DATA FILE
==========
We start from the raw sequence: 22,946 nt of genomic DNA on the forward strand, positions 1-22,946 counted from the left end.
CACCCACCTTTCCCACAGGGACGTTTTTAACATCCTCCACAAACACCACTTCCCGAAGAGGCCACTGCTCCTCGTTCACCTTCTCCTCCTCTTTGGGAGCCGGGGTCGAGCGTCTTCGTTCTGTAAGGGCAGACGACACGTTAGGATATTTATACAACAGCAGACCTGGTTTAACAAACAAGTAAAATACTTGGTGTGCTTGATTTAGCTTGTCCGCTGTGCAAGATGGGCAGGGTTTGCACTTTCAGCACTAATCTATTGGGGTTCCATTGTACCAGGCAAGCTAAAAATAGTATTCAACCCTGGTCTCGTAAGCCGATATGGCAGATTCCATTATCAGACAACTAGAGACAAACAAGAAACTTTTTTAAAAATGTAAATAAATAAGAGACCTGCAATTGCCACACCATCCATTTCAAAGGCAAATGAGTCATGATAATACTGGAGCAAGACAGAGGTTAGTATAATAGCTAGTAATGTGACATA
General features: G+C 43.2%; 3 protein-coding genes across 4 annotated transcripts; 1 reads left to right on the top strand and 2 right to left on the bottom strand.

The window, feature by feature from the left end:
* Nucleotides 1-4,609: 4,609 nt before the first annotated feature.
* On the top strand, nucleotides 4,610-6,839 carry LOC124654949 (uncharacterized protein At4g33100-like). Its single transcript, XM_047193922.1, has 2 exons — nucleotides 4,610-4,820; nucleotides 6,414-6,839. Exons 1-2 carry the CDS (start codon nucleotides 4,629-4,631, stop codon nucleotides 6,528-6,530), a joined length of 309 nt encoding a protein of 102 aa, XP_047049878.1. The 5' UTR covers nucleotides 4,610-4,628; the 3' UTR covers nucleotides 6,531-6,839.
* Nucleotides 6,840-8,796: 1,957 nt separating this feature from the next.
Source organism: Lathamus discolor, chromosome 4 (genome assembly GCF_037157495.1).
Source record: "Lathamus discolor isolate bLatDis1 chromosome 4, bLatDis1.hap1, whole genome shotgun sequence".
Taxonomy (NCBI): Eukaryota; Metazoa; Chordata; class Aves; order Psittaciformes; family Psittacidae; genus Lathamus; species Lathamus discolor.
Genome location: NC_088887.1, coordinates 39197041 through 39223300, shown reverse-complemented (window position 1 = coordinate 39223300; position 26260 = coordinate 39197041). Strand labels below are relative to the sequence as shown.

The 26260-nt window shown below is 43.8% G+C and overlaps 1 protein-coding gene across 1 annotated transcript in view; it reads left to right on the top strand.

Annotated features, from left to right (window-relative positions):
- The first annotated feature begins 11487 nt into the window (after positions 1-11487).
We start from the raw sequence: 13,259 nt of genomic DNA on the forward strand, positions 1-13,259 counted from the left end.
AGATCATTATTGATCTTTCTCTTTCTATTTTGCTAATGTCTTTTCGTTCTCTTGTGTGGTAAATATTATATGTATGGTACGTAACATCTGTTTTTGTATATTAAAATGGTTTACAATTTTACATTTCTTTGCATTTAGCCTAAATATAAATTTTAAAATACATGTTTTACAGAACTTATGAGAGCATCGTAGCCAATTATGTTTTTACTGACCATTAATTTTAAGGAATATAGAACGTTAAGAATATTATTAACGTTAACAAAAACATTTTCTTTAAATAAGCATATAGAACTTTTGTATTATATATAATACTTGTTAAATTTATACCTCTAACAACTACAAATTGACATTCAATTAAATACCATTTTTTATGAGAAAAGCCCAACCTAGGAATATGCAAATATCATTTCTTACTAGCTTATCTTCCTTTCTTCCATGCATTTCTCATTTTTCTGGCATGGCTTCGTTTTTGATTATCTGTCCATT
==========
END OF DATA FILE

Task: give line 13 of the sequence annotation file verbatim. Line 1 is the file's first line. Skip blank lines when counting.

Annotated features, from left to right (window-relative positions):